1976 was the first graduating class for Reed High. Many of the students were originally a part of the Sparks High Class of 76. The class was split, and Sparks high was home of both Sparks High and Reed High students in the 1974/1975 year. Sparks high has so many students prior to the opening of Reed High, that the school ran three shifts of students, with Seniors and Junior arriving for First period, Sophomores for Second Period, and Freshman arriving for Third Period.

While the school was being built, the district held a vote of future students on what to name the school. Although students decided that the alliteration of Reed Raiders sounded best, the Reed Conquistadors was also a popular choice - garnering the second most votes

The school is known for their athletics in the area and also for its community service projects held annually.


As of the 2014-2015 school year, Edward C. Reed High School was unranked in the U.S. News & World Report national rankings of the best high schools. The school's Advanced Placement (AP) participation was 45%, with a 54% pass rate. The school exceeded both district and state average scores in subject proficiency in both English and mathematics.[2] As of 2015-2016, the school's test scores were very slightly above the state average in all subjects, but not significantly so. AP participation had fallen to 19%, and SAT/ACT participation was at 32%.[3] The average graduation rate was 81%.[4] The average class size was 28.[5]


Reed High School has a rich history in athletics winning numerous zone and state titles. The Raiders play in the High Desert League of the Northern Nevada 4A Region (large school).


The first Football Division Championship came in 1983 with the school's first undefeated 8-0 regular season as a northern 3A school (the highest league at the time). The year was capped off by two playoff wins (The first year of the playoff system) over perennial champions (Reno and Wooster) and a loss in the state championship game to Gorman 14-12 (11-1). It was also the first time a team from the North was represented in the title game by a team other than Reno or Wooster in more than 20 years. That team, 36 players strong, saw eight seniors receive football scholarships from Division 1 through JC schools. It was the beginning of a long winning tradition in football. Most notably kicker Mike Biselli who still holds the record for longest FG made 67 yards. He went on to become a three-year starter for the Stanford Cardinal. In 2004 the Reed Raiders defeated the McQueen Lancers 21-13 for their second Regional Championship, only to lose to Las Vegas High school in the first round of the state championship playoff.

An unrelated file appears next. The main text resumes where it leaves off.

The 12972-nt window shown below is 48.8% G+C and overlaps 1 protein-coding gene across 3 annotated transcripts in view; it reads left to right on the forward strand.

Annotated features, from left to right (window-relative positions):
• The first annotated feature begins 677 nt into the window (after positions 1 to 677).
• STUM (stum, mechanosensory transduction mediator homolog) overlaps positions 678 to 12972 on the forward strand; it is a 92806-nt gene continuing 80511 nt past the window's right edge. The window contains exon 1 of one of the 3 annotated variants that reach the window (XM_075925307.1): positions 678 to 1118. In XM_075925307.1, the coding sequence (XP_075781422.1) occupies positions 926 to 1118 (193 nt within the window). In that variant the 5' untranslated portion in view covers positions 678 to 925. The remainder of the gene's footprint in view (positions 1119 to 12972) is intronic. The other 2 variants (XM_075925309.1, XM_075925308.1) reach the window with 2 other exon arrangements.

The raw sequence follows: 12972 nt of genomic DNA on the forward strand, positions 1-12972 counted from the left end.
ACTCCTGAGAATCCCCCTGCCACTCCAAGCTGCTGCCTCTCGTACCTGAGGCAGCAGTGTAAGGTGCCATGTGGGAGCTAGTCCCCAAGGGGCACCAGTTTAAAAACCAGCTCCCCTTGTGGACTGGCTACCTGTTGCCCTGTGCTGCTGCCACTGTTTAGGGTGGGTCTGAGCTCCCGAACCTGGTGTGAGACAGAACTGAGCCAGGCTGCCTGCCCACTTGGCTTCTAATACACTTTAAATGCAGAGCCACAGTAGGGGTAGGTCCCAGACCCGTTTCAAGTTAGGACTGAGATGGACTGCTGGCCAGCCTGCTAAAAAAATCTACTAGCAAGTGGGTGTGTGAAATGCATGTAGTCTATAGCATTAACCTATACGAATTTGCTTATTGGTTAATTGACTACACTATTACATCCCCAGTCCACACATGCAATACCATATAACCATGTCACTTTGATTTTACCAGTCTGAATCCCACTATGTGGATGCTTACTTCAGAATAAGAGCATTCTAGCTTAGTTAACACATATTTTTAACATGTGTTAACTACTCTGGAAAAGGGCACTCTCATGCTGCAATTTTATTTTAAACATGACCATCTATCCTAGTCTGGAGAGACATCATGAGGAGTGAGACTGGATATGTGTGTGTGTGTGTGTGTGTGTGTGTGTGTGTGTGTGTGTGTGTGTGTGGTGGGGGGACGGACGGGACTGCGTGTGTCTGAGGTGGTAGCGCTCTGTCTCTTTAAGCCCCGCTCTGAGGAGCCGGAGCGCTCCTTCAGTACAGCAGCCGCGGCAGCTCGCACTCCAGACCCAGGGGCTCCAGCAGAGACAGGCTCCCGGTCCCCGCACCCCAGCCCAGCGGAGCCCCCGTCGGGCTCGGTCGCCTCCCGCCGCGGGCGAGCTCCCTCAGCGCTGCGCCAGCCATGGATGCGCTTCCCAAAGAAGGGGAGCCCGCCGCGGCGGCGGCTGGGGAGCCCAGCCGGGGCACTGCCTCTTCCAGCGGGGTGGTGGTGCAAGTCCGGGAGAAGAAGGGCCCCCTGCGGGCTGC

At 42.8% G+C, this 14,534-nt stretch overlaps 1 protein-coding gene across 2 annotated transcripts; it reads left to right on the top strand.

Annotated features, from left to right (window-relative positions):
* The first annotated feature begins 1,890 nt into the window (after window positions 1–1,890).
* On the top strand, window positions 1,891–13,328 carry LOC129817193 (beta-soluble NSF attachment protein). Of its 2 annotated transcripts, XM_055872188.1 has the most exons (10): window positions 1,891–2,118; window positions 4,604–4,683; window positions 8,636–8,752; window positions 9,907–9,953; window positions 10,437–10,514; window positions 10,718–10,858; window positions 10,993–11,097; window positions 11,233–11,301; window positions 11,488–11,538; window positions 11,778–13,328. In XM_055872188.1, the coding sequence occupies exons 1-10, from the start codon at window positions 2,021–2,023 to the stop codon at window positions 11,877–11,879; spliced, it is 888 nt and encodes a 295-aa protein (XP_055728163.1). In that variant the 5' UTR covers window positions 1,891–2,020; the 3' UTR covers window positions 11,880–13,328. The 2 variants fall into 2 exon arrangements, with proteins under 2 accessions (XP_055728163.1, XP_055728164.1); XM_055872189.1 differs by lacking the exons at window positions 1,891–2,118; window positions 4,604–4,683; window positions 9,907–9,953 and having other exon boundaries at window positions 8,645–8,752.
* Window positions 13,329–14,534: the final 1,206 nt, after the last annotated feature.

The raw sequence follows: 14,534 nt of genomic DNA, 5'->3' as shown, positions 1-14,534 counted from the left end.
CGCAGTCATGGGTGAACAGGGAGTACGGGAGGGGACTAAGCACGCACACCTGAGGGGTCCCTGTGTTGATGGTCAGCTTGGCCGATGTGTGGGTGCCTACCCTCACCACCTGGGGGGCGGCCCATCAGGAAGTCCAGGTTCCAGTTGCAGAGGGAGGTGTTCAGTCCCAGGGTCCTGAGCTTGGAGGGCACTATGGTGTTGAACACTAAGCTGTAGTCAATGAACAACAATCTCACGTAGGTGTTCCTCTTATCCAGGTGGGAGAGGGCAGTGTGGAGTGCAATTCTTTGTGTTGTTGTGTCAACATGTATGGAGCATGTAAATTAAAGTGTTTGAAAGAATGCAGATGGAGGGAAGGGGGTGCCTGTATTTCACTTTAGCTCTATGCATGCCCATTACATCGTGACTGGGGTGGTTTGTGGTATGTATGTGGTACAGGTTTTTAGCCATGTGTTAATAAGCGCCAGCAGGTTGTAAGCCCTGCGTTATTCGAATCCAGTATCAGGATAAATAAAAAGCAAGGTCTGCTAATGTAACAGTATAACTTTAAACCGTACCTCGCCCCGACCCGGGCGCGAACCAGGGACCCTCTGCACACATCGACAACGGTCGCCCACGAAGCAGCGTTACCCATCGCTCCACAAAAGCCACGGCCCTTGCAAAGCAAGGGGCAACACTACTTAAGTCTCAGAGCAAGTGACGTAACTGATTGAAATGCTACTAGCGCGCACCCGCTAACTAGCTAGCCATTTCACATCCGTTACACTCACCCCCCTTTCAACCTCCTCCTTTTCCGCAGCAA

Cross Country

Northern Nevada Championship Streak

During the 2011 season the Reed Raiders were league champions and state runner up to Bishop Gorman of Las Vegas. Reed defeated Carson 49-0 to win the North. During the 2012 season the Reed Raiders were league champions and Northern Nevada regional champions defeating Damonte Ranch 50-9. During the 2013 season the Reed Raiders captured their third straight Northern Nevada regional championship defeating Carson 47-39. Reed also won their league and finished as the state runner up. During the 2014 season the Reed Raiders won their fourth straight Northern Nevada regional championship defeating Carson 28-25. Reed again also won their league and finished as the state runner up. During the 2015 season the Reed Raiders won their fifth straight Northern Nevada regional championship defeating Carson 56-28, with Reed once again won their league and finished as the state runner up.